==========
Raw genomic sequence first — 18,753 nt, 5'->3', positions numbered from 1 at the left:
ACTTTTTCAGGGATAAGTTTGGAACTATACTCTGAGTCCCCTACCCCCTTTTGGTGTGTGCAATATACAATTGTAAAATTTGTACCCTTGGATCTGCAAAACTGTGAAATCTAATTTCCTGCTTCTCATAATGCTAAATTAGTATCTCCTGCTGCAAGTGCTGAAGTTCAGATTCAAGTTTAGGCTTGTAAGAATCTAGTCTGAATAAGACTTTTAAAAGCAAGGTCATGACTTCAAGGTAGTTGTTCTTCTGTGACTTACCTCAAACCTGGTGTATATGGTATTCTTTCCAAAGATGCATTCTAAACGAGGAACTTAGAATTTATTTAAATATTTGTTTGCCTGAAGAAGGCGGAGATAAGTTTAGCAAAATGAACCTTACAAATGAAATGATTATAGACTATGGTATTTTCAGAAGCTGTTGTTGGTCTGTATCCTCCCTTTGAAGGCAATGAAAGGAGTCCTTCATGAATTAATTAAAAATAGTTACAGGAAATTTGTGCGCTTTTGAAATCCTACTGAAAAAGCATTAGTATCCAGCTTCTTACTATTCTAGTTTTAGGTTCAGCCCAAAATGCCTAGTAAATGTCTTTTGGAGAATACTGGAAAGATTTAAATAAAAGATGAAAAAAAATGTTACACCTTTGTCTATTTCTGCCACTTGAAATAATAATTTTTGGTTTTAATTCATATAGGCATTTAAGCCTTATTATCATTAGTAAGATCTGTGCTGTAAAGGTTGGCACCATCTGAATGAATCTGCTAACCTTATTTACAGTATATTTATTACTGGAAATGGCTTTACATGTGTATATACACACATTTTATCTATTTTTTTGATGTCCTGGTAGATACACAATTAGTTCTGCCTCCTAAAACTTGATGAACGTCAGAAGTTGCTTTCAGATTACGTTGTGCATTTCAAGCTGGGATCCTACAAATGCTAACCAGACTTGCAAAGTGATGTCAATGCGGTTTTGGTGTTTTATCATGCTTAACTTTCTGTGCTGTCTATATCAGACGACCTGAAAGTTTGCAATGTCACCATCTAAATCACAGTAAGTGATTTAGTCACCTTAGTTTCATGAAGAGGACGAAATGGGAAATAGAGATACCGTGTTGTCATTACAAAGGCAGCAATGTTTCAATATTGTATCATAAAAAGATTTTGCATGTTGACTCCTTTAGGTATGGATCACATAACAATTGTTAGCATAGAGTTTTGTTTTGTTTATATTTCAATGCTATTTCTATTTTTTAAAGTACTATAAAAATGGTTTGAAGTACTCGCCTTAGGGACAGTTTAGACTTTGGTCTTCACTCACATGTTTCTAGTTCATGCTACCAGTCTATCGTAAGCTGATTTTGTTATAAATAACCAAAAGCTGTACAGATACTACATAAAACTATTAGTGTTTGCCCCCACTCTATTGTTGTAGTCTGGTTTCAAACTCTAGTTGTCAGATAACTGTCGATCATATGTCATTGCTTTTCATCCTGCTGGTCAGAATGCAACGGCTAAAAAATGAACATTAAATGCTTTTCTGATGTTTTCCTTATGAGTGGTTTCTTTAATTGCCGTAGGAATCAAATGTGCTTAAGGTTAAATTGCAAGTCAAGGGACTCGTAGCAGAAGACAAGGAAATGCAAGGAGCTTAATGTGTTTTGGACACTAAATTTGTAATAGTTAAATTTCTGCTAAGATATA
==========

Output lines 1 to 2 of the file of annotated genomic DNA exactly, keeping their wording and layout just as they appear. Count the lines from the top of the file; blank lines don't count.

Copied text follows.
Raw genomic sequence first — 18,753 nt, 5'->3', positions numbered from 1 at the left:
ACTTTTTCAGGGATAAGTTTGGAACTATACTCTGAGTCCCCTACCCCCTTTTGGTGTGTGCAATATACAATTGTAAAATTTGTACCCTTGGATCTGCAAAACTGTGAAATCTAATTTCCTGCTTCTCATAATGCTAAATTAGTATCTCCTGCTGCAAGTGCTGAAGTTCAGATTCAAGTTTAGGCTTGTAAGAATCTAGTCTGAATAAGACTTTTAAAAGCAAGGTCATGACTTCAAGGTAGTTGTTCTTCTGTGACTTACCTCAAACCTGGTGTATATGGTATTCTTTCCAAAGATGCATTCTAAACGAGGAACTTAGAATTTATTTAAATATTTGTTTGCCTGAAGAAGGCGGAGATAAGTTTAGCAAAATGAACCTTACAAATGAAATGATTATAGACTATGGTATTTTCAGAAGCTGTTGTTGGTCTGTATCCTCCCTTTGAAGGCAATGAAAGGAGTCCTTCATGAATTAATTAAAAATAGTTACAGGAAATTTGTGCGCTTTTGAAATCCTACTGAAAAAGCATTAGTATCCAGCTTCTTACTATTCTAGTTTTAGGTTCAGCCCAAAATGCCTAGTAAATGTCTTTTGGAGAATACTGGAAAGATTTAAATAAAAGATGAAAAAAAATGTTACACCTTTGTCTATTTCTGCCACTTGAAATAATAATTTTTGGTTTTAATTCATATAGGCATTTAAGCCTTATTATCATTAGTAAGATCTGTGCTGTAAAGGTTGGCACCATCTGAATGAATCTGCTAACCTTATTTACAGTATATTTATTACTGGAAATGGCTTTACATGTGTATATACACACATTTTATCTATTTTTTTGATGTCCTGGTAGATACACAATTAGTTCTGCCTCCTAAAACTTGATGAACGTCAGAAGTTGCTTTCAGATTACGTTGTGCATTTCAAGCTGGGATCCTACAAATGCTAACCAGACTTGCAAAGTGATGTCAATGCGGTTTTGGTGTTTTATCATGCTTAACTTTCTGTGCTGTCTATATCAGACGACCTGAAAGTTTGCAATGTCACCATCTAAATCACAGTAAGTGATTTAGTCACCTTAGTTTCATGAAGAGGACGAAATGGGAAATAGAGATACCGTGTTGTCATTACAAAGGCAGCAATGTTTCAATATTGTATCATAAAAAGATTTTGCATGTTGACTCCTTTAGGTATGGATCACATAACAATTGTTAGCATAGAGTTTTGTTTTGTTTATATTTCAATGCTATTTCTATTTTTTAAAGTACTATAAAAATGGTTTGAAGTACTCGCCTTAGGGACAGTTTAGACTTTGGTCTTCACTCACATGTTTCTAGTTCATGCTACCAGTCTATCGTAAGCTGATTTTGTTATAAATAACCAAAAGCTGTACAGATACTACATAAAACTATTAGTGTTTGCCCCCACTCTATTGTTGTAGTCTGGTTTCAAACTCTAGTTGTCAGATAACTGTCGATCATATGTCATTGCTTTTCATCCTGCTGGTCAGAATGCAACGGCTAAAAAATGAACATTAAATGCTTTTCTGATGTTTTCCTTATGAGTGGTTTCTTTAATTGCCGTAGGAATCAAATGTGCTTAAGGTTAAATTGCAAGTCAAGGGACTCGTAGCAGAAGACAAGGAAATGCAAGGAGCTTAATGTGTTTTGGACACTAAATTTGTAATAGTTAAATTTCTGCTAAGATATA